The man behind the hugely influential and popular Preacher comic book, which became an AMC series earlier this year, has sadly passed away. Artist Steve Dillon, who co-created Preacher, was 54 at the time of his death. No cause for his death has been announced at this time.
Steve Dillon was found dead in New York City early Saturday, it was confirmed by his brother. The man was known for his iconic collaborations with comic book writer Garth Ennis. Other legendary titles that he worked on include DC/Vertigo's Hellblazer, which became an NBC series in 2014, and Marvel's The Punisher, which is getting its own Netflix show in 2017. Preacher is being called his most seminal piece of work.
Dillon's brother Glyn confirmed the man's untimely passing on Saturday morning via Twitter. Steve was born in Luton England back in 1962, and he started his career in comics at a fairly young age, breaking into the business in 1980. His first job was providing art for the official Doctor Who comics. But it was in the pages of British comic anthology magazine 2000 A.D. that he really soared, gaining lots of attention for his unique and vibrant work.
Deadline notes that from 1981 to 1991, Steve Dillon worked on some of the most iconic titles in the 2000 A.D. line-up, including Rogue Trooper, Bad Company, and Judge Dredd, the last of which has seen two different movie versions starring Sylvester Stallone and Karl Urban.
Keven Dillon is considered one of Britain and Ireland's most prolific comic book artists, and he was recruited by DC Comics following Alan Moore's acclaimed release of Watchmen and his run on Swamp Thing. He is included in a group of luminaries that emerged at the time to change the comic book landscape forever, including fellow artists Neil Gaiman, Grant Morrison, Glenn Fabry and Garth Ennis. They helped establish a more adult fan base amongst comic book readers, redefining a medium which was, at the time, considered juvenile in the States.
Steve Dillon's first work with DC Comics was the Skreemer miniseries, which hit newsstands in 1989. In 1990, he began a 15 issue run on the DC series Animal Man. And then in 1992, he paired with Ennis for the first time on Hellblazer. For two years, the duo collaborated on 24 issues, all of which are considered classics. This led directly into the creation of Preacher.
Before becoming an AMC drama, Preacher ran for 75 issues from 1995 to 2000. It was an instant hit amongst readers as it explored American pop culture while profanely blasting 'religious fundamentalism and governmental oppression, and celebrating outright blasphemy', as per Deadline. Preacher was known for tackling taboo subjects and is considered a 'button pusher' as it went about mining the decade's obsession with conspiracy theories.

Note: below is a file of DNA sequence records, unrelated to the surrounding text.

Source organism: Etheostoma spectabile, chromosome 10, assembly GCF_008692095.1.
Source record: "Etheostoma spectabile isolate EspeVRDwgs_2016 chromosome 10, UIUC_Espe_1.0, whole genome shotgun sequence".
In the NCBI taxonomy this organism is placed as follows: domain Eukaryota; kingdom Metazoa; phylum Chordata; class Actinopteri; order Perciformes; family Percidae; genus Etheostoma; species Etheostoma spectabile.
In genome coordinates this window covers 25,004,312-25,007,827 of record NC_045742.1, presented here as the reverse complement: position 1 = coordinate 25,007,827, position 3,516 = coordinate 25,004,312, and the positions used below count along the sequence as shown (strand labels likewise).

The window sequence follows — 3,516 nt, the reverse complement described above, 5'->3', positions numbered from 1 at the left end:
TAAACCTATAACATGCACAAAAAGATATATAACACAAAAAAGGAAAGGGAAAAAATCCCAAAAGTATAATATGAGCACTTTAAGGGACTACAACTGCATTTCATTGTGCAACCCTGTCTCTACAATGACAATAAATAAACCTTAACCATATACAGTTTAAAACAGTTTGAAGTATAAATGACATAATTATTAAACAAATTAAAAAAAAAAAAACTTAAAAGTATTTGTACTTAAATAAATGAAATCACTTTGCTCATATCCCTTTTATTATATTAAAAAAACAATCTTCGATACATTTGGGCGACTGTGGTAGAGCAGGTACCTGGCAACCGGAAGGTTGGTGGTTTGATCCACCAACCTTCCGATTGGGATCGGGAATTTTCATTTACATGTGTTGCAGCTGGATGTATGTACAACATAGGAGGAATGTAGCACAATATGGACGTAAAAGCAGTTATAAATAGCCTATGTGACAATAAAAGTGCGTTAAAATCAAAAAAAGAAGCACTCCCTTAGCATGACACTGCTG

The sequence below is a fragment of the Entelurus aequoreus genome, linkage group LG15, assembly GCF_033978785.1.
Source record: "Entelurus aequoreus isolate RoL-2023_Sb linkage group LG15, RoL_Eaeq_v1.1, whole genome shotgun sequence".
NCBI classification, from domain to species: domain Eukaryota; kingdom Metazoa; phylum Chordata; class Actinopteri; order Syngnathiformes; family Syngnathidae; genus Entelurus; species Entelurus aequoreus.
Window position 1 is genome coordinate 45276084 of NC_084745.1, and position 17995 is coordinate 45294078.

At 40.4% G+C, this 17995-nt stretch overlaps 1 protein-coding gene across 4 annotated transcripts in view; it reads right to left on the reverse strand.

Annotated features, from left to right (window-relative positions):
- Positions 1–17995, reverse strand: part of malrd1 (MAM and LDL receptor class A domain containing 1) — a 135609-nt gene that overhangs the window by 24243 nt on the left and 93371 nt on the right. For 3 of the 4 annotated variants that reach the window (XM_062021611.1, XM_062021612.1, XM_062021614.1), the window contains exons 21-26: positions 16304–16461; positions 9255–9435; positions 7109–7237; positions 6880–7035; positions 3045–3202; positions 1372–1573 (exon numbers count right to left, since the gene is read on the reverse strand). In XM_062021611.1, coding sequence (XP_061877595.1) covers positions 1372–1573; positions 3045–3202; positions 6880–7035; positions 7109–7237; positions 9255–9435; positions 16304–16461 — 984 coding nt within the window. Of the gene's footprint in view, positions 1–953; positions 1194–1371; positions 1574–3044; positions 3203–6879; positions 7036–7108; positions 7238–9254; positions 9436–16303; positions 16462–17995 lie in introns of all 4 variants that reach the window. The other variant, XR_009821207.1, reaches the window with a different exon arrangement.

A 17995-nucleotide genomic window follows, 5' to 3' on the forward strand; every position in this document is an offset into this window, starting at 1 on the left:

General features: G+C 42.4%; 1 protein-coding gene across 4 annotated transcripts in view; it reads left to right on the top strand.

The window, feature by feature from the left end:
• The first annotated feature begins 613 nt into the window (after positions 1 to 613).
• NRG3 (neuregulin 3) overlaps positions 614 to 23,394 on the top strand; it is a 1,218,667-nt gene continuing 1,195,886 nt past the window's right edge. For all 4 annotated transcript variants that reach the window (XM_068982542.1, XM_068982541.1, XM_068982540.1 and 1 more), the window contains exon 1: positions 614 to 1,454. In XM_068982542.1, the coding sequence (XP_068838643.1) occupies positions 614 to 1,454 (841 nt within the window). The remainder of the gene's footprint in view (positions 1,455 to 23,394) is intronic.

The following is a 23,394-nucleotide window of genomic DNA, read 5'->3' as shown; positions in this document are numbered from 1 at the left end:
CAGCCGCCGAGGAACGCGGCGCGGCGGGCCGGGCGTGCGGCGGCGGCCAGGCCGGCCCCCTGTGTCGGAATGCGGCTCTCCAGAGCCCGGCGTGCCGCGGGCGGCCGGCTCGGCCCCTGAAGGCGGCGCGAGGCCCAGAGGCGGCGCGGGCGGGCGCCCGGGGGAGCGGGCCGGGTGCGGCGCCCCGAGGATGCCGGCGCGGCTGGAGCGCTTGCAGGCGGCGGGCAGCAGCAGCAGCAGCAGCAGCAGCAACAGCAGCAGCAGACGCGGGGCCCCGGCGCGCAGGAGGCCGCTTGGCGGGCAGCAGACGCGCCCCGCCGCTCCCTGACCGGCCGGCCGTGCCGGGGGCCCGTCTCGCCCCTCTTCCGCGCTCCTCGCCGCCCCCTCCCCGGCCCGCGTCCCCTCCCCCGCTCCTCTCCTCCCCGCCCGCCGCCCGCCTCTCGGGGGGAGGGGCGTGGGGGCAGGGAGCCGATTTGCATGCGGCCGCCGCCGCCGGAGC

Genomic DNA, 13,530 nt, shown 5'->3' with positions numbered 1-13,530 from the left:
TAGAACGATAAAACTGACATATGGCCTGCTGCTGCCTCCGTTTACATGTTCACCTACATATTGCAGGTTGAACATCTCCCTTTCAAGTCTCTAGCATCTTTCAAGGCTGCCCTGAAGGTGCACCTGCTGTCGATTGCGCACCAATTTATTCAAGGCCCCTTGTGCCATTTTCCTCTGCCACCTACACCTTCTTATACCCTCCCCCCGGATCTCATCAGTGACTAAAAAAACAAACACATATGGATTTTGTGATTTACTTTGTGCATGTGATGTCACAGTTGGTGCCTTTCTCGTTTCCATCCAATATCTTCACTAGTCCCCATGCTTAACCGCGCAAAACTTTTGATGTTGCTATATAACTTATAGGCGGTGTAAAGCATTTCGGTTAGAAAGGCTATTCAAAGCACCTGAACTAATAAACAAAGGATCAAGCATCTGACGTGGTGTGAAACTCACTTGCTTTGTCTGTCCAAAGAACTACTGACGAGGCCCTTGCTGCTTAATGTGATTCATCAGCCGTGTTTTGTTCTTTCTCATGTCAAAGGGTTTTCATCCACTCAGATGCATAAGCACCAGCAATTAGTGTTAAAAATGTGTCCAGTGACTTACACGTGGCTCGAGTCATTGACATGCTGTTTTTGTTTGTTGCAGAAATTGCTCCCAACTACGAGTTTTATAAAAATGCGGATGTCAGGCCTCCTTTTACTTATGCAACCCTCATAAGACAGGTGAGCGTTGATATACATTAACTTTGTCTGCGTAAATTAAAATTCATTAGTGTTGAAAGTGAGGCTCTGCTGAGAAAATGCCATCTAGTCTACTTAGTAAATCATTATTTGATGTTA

Preacher featured the bright colorful art of Dillon matched by great scripts from Ennis, and it managed to spoof a number of what would be considered horrible atrocities. For years, many different filmmakers attempted to bring the comic book to the big screen, but failed. Finally this past year, Series creators Seth Rogen and Evan Goldberg were able to figure out a way to make the title work as a TV series, collaborating alongside Sam Catlin. The pair paid tribute on Twitter earlier today after hearing the news of Steve Dillon's passing. Those statements are collected here along with words from some of the artist's other collaborators and friends.
Devastated by the loss of Steve Dillon. My favorite comic artist who drew my favorite comics. RIP.— Seth Rogen (@Sethrogen) October 22, 2016
One of comics greatest artists, creator of Preacher Steve Dillon has passed away. I grew up worshipping his work. Still do. He'll be missed— Evan Goldberg (@evandgoldberg) October 22, 2016
Steve Dillon drew my first Marvel script:Thunderbolts 12. Couldn't believe it; Dillon out of the gate? Felt so incredibly LUCKY - and I was. pic.twitter.com/htN3C0luwD— Charles Soule (@CharlesSoule) October 22, 2016
Just heard about Steve Dillon. Enormous loss. One of the most gifted comic storytellers I've ever seen.— Kieron Gillen (@kierongillen) October 22, 2016
Worked with Steve Dillon on a single page of American Alien. Admired him for two decades before that. A genius has left us. RIP— Max Landis (@Uptomyknees) October 22, 2016
He was the best. RIP Steve Dillon. https://t.co/mgjddaKz1F— Declan Shalvey (@declanshalvey) October 22, 2016
Steve Dillon was a master storyteller. PREACHER, PUNISHER, all of it done with so much exceptional skill + magic. We lost one of the greats.— Mitch Gerads (@MitchGerads) October 22, 2016
Oh no. Steve Dillon was a true legend of comics.— Sexy Jamie McKelvie (@McKelvie) October 22, 2016